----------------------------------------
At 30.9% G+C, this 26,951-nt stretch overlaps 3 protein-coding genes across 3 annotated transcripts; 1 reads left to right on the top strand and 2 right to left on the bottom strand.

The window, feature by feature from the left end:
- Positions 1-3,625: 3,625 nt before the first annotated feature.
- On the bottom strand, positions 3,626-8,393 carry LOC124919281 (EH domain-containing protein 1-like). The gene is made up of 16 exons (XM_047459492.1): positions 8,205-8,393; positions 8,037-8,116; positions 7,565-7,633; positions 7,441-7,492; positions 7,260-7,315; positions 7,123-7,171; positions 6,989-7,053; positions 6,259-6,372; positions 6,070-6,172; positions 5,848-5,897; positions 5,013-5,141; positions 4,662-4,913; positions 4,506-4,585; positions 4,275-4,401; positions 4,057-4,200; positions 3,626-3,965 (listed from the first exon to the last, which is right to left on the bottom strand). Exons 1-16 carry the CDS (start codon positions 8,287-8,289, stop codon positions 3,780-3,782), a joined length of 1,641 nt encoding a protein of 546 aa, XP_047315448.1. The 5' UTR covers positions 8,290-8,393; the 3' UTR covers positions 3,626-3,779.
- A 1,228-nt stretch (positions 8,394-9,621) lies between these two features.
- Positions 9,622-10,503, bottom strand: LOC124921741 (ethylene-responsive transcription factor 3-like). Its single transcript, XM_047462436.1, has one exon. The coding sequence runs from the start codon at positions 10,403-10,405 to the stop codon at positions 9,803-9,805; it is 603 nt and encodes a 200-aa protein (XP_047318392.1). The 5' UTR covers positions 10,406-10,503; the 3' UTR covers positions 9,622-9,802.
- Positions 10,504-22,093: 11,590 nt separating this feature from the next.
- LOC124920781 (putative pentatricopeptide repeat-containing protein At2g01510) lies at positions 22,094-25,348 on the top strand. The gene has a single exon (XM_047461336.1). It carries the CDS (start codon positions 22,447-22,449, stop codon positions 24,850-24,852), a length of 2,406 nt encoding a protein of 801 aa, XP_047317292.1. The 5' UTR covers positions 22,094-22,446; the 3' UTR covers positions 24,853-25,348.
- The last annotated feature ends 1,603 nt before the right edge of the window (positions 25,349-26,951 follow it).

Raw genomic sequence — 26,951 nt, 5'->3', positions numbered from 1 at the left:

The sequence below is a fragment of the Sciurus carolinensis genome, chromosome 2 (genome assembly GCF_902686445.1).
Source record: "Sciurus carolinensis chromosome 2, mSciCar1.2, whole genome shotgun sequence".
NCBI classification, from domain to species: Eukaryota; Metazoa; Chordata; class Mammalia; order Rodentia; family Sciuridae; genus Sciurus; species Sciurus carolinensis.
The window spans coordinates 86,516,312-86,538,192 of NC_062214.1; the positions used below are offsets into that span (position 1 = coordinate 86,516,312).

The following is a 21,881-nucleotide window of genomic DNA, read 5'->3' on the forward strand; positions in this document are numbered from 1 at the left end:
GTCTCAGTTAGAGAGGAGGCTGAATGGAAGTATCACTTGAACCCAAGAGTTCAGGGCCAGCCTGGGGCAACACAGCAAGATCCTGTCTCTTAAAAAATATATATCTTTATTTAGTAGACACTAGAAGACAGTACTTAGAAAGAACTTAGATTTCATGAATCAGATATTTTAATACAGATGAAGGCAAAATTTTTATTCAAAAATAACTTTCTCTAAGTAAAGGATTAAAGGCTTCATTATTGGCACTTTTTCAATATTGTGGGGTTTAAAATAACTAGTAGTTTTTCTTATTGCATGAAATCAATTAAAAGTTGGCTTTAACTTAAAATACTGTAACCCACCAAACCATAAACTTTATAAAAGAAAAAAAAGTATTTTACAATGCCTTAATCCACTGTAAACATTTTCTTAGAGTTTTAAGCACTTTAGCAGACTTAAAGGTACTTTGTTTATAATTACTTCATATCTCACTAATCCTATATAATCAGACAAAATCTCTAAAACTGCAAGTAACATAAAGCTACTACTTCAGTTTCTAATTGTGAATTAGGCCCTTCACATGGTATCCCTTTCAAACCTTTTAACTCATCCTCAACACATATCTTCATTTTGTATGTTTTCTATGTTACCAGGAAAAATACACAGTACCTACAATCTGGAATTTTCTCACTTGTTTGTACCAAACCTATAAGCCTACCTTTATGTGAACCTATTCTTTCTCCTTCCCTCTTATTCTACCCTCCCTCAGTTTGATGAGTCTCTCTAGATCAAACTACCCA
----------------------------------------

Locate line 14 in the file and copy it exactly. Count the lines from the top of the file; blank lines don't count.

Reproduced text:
The window spans coordinates 86,516,312-86,538,192 of NC_062214.1; the positions used below are offsets into that span (position 1 = coordinate 86,516,312).